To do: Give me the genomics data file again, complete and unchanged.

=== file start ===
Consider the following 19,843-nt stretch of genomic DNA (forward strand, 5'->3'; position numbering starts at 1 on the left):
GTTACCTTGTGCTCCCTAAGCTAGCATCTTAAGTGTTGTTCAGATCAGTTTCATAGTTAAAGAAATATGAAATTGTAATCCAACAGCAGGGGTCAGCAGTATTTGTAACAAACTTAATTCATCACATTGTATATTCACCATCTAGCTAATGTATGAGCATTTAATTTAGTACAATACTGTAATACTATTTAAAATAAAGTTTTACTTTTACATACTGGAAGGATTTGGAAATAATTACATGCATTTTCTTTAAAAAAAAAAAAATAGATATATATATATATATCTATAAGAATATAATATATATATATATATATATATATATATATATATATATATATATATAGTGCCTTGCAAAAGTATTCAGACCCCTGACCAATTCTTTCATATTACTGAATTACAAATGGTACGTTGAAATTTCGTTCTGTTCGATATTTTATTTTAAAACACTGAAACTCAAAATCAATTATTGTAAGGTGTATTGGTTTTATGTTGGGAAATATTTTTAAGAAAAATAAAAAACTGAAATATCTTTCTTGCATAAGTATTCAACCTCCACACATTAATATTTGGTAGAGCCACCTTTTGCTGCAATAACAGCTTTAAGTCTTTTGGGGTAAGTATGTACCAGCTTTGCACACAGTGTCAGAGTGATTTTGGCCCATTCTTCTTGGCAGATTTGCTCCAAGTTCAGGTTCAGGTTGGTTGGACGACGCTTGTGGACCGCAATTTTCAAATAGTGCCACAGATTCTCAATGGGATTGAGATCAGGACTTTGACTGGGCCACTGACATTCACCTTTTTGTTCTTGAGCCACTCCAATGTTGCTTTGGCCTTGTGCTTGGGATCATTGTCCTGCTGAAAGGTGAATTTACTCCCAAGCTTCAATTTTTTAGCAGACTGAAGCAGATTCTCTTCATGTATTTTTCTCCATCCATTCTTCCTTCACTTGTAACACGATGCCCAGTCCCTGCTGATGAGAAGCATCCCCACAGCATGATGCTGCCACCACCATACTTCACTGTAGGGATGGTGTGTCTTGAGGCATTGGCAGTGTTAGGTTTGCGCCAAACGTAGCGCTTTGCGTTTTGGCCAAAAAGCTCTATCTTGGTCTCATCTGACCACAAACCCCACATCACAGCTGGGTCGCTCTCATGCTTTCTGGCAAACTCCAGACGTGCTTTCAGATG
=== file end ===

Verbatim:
Consider the following 19,843-nt stretch of genomic DNA (forward strand, 5'->3'; position numbering starts at 1 on the left):
GTTACCTTGTGCTCCCTAAGCTAGCATCTTAAGTGTTGTTCAGATCAGTTTCATAGTTAAAGAAATATGAAATTGTAATCCAACAGCAGGGGTCAGCAGTATTTGTAACAAACTTAATTCATCACATTGTATATTCACCATCTAGCTAATGTATGAGCATTTAATTTAGTACAATACTGTAATACTATTTAAAATAAAGTTTTACTTTTACATACTGGAAGGATTTGGAAATAATTACATGCATTTTCTTTAAAAAAAAAAAAATAGATATATATATATATATCTATAAGAATATAATATATATATATATATATATATATATATATATATATATATATATATAGTGCCTTGCAAAAGTATTCAGACCCCTGACCAATTCTTTCATATTACTGAATTACAAATGGTACGTTGAAATTTCGTTCTGTTCGATATTTTATTTTAAAACACTGAAACTCAAAATCAATTATTGTAAGGTGTATTGGTTTTATGTTGGGAAATATTTTTAAGAAAAATAAAAAACTGAAATATCTTTCTTGCATAAGTATTCAACCTCCACACATTAATATTTGGTAGAGCCACCTTTTGCTGCAATAACAGCTTTAAGTCTTTTGGGGTAAGTATGTACCAGCTTTGCACACAGTGTCAGAGTGATTTTGGCCCATTCTTCTTGGCAGATTTGCTCCAAGTTCAGGTTCAGGTTGGTTGGACGACGCTTGTGGACCGCAATTTTCAAATAGTGCCACAGATTCTCAATGGGATTGAGATCAGGACTTTGACTGGGCCACTGACATTCACCTTTTTGTTCTTGAGCCACTCCAATGTTGCTTTGGCCTTGTGCTTGGGATCATTGTCCTGCTGAAAGGTGAATTTACTCCCAAGCTTCAATTTTTTAGCAGACTGAAGCAGATTCTCTTCATGTATTTTTCTCCATCCATTCTTCCTTCACTTGTAACACGATGCCCAGTCCCTGCTGATGAGAAGCATCCCCACAGCATGATGCTGCCACCACCATACTTCACTGTAGGGATGGTGTGTCTTGAGGCATTGGCAGTGTTAGGTTTGCGCCAAACGTAGCGCTTTGCGTTTTGGCCAAAAAGCTCTATCTTGGTCTCATCTGACCACAAACCCCACATCACAGCTGGGTCGCTCTCATGCTTTCTGGCAAACTCCAGACGTGCTTTCAGATG